Are you intending to sell a home in a neighborhood where buyers have long outnumbered sellers, and properties have flown off the market in recent years? If so, you could be at risk for overconfidence in a changing market.
Lawrence Yun, the chief economist for the National Association of Realtors (realtor.org), says “supply and affordability headwinds” are now beginning to impact overall sales.
“Demand continues to overwhelm supply in most of the country,” says Yun, noting that in the face of price gains, some potential purchasers are beginning to back off, if only temporarily.
Real estate analysts aren’t issuing dire warnings. But they say that, as always, sellers should contain their expectations within reasonable levels, making sure they don’t overprice their place.
“It’s never wise to come out of the gate with a price that’s too aggressive. Almost inevitably, sellers who are greedy fall short in the end,” says Eric Tyson, a personal finance expert and co-author of “House Selling for Dummies.”
Tyson cites another time-honored piece of advice for sellers: do plenty of homework when selecting the right listing agent.
How can you screen agents to find the best one for your listing? Hiring experts stress the importance of one-on-one interviews.
Jodi R.R. Smith, a human resources trainer who heads her own consulting firm (mannersmith.com), says, “It’s worth the time to find a fabulous person to sell your place,” as your home is most likely your greatest asset.
To begin, she recommends you create a preliminary list of five to 10 agents who are recommended by people you know. Then pre-screen each with a five-minute phone interview.
“If you don’t (have a rapport), you don’t want to waste your time -- or their time -- having them come to your house,” Smith says.
Telephone pre-screening should cut your list of potential agents to three or four, all of whom Smith recommends you invite to your home for in-person interviews.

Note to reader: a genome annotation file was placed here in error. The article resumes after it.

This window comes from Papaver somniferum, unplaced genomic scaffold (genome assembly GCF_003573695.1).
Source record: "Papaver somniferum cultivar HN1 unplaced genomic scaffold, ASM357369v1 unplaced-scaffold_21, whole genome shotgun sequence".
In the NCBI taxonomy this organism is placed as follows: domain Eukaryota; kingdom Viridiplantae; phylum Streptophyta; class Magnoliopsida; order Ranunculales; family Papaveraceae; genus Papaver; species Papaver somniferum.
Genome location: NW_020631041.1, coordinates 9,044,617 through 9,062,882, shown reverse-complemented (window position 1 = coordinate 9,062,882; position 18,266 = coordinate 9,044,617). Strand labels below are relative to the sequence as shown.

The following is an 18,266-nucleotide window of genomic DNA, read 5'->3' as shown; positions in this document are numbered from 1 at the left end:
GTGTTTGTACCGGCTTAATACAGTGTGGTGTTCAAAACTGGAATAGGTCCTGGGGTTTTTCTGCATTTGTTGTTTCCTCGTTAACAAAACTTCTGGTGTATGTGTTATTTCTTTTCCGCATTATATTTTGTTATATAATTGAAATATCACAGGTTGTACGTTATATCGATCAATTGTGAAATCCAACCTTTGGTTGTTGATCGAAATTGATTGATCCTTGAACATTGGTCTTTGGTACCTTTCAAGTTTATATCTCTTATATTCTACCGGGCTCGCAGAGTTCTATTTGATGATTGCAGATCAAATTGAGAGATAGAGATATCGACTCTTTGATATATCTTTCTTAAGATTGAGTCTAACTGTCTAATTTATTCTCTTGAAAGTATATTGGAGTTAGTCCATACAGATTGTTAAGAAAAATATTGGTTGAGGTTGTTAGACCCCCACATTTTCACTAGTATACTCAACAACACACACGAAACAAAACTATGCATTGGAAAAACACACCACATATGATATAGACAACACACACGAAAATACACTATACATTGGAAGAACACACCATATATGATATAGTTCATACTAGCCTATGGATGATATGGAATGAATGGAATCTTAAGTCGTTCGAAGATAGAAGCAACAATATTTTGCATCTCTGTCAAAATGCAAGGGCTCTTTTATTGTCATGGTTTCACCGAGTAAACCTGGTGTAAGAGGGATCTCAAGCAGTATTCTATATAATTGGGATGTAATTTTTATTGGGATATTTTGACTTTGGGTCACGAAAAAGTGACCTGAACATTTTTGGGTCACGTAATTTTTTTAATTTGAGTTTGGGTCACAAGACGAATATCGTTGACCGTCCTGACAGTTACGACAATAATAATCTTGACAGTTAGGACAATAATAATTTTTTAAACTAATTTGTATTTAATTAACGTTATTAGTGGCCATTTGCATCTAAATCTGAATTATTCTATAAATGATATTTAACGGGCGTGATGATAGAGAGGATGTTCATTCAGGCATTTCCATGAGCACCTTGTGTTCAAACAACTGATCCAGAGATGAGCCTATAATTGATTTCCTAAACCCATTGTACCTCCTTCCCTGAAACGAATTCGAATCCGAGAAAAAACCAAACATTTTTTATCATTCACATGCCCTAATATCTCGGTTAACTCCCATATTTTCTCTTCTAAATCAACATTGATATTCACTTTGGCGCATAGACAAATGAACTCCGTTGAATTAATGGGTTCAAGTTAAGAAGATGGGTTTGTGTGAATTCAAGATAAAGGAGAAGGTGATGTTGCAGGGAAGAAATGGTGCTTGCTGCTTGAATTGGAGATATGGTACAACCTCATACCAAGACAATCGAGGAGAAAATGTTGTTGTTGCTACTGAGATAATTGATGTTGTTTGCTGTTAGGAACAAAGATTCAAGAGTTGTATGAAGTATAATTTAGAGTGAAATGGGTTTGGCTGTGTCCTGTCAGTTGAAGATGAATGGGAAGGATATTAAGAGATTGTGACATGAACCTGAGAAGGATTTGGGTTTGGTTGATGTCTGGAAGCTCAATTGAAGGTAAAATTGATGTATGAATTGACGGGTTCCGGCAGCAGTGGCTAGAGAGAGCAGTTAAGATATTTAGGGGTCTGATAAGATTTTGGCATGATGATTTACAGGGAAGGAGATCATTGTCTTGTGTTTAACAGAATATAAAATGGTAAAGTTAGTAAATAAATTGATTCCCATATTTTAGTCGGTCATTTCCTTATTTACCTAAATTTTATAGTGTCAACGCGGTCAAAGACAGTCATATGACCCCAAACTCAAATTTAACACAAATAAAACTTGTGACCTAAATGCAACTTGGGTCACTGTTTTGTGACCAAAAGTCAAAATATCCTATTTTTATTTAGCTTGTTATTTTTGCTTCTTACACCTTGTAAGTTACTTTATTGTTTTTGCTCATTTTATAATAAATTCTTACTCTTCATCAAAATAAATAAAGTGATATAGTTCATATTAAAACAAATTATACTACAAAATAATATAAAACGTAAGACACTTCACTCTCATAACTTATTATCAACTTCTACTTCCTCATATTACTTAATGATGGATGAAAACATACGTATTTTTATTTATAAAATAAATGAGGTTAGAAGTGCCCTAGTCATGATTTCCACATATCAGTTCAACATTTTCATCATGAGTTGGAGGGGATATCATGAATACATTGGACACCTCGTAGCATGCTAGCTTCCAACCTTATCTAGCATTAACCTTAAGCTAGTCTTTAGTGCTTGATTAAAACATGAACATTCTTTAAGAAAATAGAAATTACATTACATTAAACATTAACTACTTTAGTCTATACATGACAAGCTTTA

Here are a few pointers on interviewing:
-- Ask open-ended questions of your candidates.
As the founder of MarketStar, a large sales and marketing company, Alan Hall has interviewed hundreds of job applicants. Experience has taught him that open-ended questions elicit the most revealing answers.
“For example, ask them about a past failure they had in their real estate career and how they handled it. They should tell you how they turned failure into a learning experience. If they stumble in response, that’s not a good sign,” Hall says.
-- Seek to quantify your agent’s past performance.
Smith recommends you ask all the candidates for data on the homes they’ve sold in the last six months. In each case, what percentage of the list price did the homeowners obtain? And how many days did the property sit on the market before it sold?
“You need to know how well each candidate is doing statistically and how they compare with other agents in the area. Fortunately, real estate ... (uses) a lot of metrics to measure success,” Smith says.
-- Look for good manners as an indicator of competence.
Smith says you should consider as listing agents only those who are candid in assessing the changes needed to make your property sell for its full market value. But you don’t want someone who is overly blunt.
She recommends you tell all the agents how much money you have for pre-sale upgrades and then ask them to give you a priority list.
“Ask for their gut reactions and whether, for example, you would be better off spending the money you have to plant flowers beside your front entrance or to paint your bathroom. The right agent should have good suggestions that fit in your budget,” Smith says.
-- Weed out agents who don’t take your sale seriously.
Given that you have much at stake when selling a home, Hall says you need to make sure the listing agent you engage will treat your listing seriously. How can you tell which agents might give your property less than a 100 percent effort? Often, there are red flags, he says.
“One bad sign is if the agent doesn’t arrive on time for your listing appointment. You don’t want to hear excuses, unless it’s something they couldn’t help, like a tire blowing out on the road,” Hall says.
-- Avoid a listing agent who is green.
Cathleen Faerber, an executive recruiter for the Wellesley Group, recalls a “disastrous mistake” she made in the past when, without an interview, she hired a friend to list her house for sale.
“This person, who was my neighbor, was a newbie to real estate. She clearly lacked the background to do the job. During the six months she had my listing, she failed to advertise my house. The result was zero traffic and the loss of a lot of prime selling time,” Faerber remembers.
“Ask them to walk you through the methodology they use to market homes and how they’ve met challenges. Past performance is always an indicator of future performance,” she says.
(To contact Ellen James Martin, email her at firstname.lastname@example.org.)